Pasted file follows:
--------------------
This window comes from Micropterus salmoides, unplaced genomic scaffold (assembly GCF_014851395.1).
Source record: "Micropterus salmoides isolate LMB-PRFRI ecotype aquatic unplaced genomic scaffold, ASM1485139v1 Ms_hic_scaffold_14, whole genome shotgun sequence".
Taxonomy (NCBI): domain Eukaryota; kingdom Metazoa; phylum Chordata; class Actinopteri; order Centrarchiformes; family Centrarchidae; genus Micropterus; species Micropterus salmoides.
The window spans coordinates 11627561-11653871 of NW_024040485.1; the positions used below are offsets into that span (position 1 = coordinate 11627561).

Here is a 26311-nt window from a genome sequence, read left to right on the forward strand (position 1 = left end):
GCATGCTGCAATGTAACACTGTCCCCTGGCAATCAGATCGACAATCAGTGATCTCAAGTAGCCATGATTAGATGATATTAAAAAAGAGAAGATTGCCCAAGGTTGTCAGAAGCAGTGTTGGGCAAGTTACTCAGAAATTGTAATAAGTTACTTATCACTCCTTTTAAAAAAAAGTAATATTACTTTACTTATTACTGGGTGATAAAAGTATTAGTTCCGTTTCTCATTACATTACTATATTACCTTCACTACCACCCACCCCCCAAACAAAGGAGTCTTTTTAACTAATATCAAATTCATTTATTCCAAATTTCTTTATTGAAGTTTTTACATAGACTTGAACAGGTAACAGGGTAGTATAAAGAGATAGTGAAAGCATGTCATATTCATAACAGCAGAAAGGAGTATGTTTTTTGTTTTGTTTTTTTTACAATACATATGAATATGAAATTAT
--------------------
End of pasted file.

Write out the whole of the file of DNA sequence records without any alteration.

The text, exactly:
This window comes from Micropterus salmoides, unplaced genomic scaffold (assembly GCF_014851395.1).
Source record: "Micropterus salmoides isolate LMB-PRFRI ecotype aquatic unplaced genomic scaffold, ASM1485139v1 Ms_hic_scaffold_14, whole genome shotgun sequence".
Taxonomy (NCBI): domain Eukaryota; kingdom Metazoa; phylum Chordata; class Actinopteri; order Centrarchiformes; family Centrarchidae; genus Micropterus; species Micropterus salmoides.
The window spans coordinates 11627561-11653871 of NW_024040485.1; the positions used below are offsets into that span (position 1 = coordinate 11627561).

Here is a 26311-nt window from a genome sequence, read left to right on the forward strand (position 1 = left end):
GCATGCTGCAATGTAACACTGTCCCCTGGCAATCAGATCGACAATCAGTGATCTCAAGTAGCCATGATTAGATGATATTAAAAAAGAGAAGATTGCCCAAGGTTGTCAGAAGCAGTGTTGGGCAAGTTACTCAGAAATTGTAATAAGTTACTTATCACTCCTTTTAAAAAAAAGTAATATTACTTTACTTATTACTGGGTGATAAAAGTATTAGTTCCGTTTCTCATTACATTACTATATTACCTTCACTACCACCCACCCCCCAAACAAAGGAGTCTTTTTAACTAATATCAAATTCATTTATTCCAAATTTCTTTATTGAAGTTTTTACATAGACTTGAACAGGTAACAGGGTAGTATAAAGAGATAGTGAAAGCATGTCATATTCATAACAGCAGAAAGGAGTATGTTTTTTGTTTTGTTTTTTTTACAATACATATGAATATGAAATTAT